At U10 tennis, performance, effort, improvement and continuous enjoyment of the sport are more important than their results in matches

Your role as a parent is more important at U10 tennis than at any other stage of tennis because children are very influenced by the behaviour of their parents at this age.

Engaging, retaining and developing players is essential to the success of any sport and healthy child-friendly programmes is key to making this happen. Creating a fun and positive learning environment for children to be introduced to tennis and competition at a level suitable for their age and understanding is vital. As a tennis parent, you can assist in creating a positive playing environment for your children by providing the right support and encouragement. It is also important to ensure that there is a balance between tennis and other sports, and between sport and other aspects of family life.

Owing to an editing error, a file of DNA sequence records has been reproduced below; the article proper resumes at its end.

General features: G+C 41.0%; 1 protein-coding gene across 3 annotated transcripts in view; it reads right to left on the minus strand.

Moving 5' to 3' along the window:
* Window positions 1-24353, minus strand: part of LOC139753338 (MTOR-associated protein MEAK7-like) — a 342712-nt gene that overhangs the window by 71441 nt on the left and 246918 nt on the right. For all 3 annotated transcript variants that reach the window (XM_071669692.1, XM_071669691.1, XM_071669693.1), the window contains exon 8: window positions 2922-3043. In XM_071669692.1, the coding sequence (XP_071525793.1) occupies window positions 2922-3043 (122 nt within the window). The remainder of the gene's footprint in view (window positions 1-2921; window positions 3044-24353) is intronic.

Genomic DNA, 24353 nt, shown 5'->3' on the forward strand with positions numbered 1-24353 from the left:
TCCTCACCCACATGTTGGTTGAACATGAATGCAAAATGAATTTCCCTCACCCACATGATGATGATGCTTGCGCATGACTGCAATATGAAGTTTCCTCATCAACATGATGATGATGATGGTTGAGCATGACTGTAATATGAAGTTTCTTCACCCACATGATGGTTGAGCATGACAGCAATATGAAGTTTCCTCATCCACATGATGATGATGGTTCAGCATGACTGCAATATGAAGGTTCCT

Tips for parents

Support

  • Allow your child to play in the appropriate stage of U10 tennis so that they can gain confidence and better enjoy playing the game. Your coach will be able to recommend which level is best for your child, based on your child’s experience, ability and age
  • It is best not to watch every lesson and every match that your child plays as this can place pressure to them. However, taking an active and positive interest in your child’s tennis is healthy
  • Stick to your role as the parent and do not try to become the coach, or to contradict the coach away from lessons. If you are interested, find out what the coach is teaching your child, and support the coach
  • Playing matches is an important part of a player’s development and your child should be encouraged by you to compete as well as have lessons.